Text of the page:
By The Numbers
1. Average Customer Lifetime Value
The numbers here are going to vary tremendously. Private clubs selling high-end memberships will be very different than municipal or public golf courses.
Regardless, if we’re going to take a long-term approach to growing the club, we need to understand what our customers are worth to us.
A simple method to calculate an annualized average customer value is to take the total number of customers and divide into your gross revenues. Private clubs are easier than public courses of course.
Let’s say that a club does 30,000 rounds of golf, and grosses $2 Million. Of those 30,000 rounds, the average customer returns to the club 10 times. That means we’ve got 3,000 “customers”. Divide that into $2 M and we get an average annualized customer value of $667.
Each new customer is worth $667 on average each year.
Looking at retention rates, we may be able to determine how long the average customer sticks around – let’s say 4 years.
The average lifetime value of each new customer is $2,668.
Of course, this is a very simple representation, and we’re not counting on the value of referral business.
2. Conversion Rates on Free Golf Lessons
This math is very simple. Let’s say that we’re running free golf clinics, private lessons, family sessions, and senior helpers as we’ve discussed.
For every 100 people that enter into the top of this “funnel”, let’s assume a worst-case scenario conversion rate of 5%. Just 1 out of every 20. We’re defining a conversion as someone who becomes a “customer” of the club – signs up for other programs, buys some stuff, signs up for advanced lessons, plays golf, eats and drinks in the restaurant, etc. You can establish whatever definition you like.
The truth is that 5% is a terrible conversion rate, but it still works like crazy. That mean for every 20 people we invite out to the free golf lesson programming, 19 don’t ever sign up for anything else, ever.
BUT, the 1 person that becomes a customer means that the club is bringing in $667 of gross revenue for the year, $2,668 overall.
Each 30 minute lesson is designed to have multiple people – families, groups, clinic-style. Staying conservative, let’s say that each session has 2 people on average. If the instructor is teaching 6 hours per day, that’s 12 sessions and 24 golfers. Let’s round that to 20 for the sake of simplicity.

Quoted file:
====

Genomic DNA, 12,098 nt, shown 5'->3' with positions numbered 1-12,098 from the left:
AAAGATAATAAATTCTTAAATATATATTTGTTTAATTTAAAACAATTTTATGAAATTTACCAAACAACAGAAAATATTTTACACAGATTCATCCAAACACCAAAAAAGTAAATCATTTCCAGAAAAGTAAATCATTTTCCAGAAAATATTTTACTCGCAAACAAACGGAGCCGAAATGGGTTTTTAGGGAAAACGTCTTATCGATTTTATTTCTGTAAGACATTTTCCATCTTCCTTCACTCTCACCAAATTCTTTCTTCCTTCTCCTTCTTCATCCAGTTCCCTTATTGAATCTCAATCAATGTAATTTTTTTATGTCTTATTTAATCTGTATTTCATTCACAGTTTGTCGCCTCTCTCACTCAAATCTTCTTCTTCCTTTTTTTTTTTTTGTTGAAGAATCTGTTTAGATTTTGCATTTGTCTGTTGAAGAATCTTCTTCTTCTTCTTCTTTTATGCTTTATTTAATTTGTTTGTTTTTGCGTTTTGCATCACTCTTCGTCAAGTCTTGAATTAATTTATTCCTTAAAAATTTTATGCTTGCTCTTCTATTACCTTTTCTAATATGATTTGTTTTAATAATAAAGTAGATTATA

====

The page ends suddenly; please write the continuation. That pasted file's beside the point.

So, we have 20 people each day, but considering half of those people are repeat lesson-takers, we’ll assume only 10 newcomers.
This means that every 2 days of instruction yields 20 newcomers, and 1 new customer. That means 2.5 new customers per week (5 day week), 10 new customers per month, 120 new customers per year. Annualized, that’s $80,040. In terms of lifetime value, that’s $320,160 generated for the club.
|Annual Cust. Value
|Lifetime Cust. Value
|Annual Gross Revenue +
|Total Gross Revenue +
Doing the math on this kind of program, we’re assuming that the club is creating a new position. As mentioned previously, this position could be your membership director, a part-time staff member, or even a 3rd party part-timer that shows up 1 day per week. Results not the same.
Based on a full-time position, salaries of course will vary depending on who you are hiring and the market that you’re in. As mentioned previously, this position does not need to be a highly paid position.
|Budget (Salary, etc.)
|Monthly Marketing Spend
|Cost Per 30 Min Lesson*
*Based on 30 minute lessons, 6 hours per day, 5 days per week.
The Bottom Line
All considered, these estimates and assumption are extremely conservative. A 5% conversion rate is very low for public facilities, but for private clubs may be very high (of course average customer values are also much higher).
In this example, after paying your Marketer/Teacher a flat $30,000 salary, the club will have generated $320,160 in future Total Gross Revenues (10x marketing spend).
Of course, your instructor will have plenty of time to teach avid golfers on the side for a fee. In fact, this program becomes a feeder system for your staff instructors charging their regular hourly fees.
The club has developed an enormous differentiator vs. the local set of golf facilities. Marketed well, the club will be able to attract the lion’s share of newcomers to the game in the area, indoctrinate them into the club, and develop a culture of giving/generosity/hospitality while they’re at it.
Guests feel more welcome over time because there are no hard sells or sale pitches. All staff members participate in marketing the club, and inviting new people out to try golf becomes ingrained in company culture.
Combined with the KPI Golf Membership Sales specific programming, clubs can further capitalize on the power of word of mouth, positive company culture, and membership referrals.
Reach out if you’d like to learn more: kpigolf.com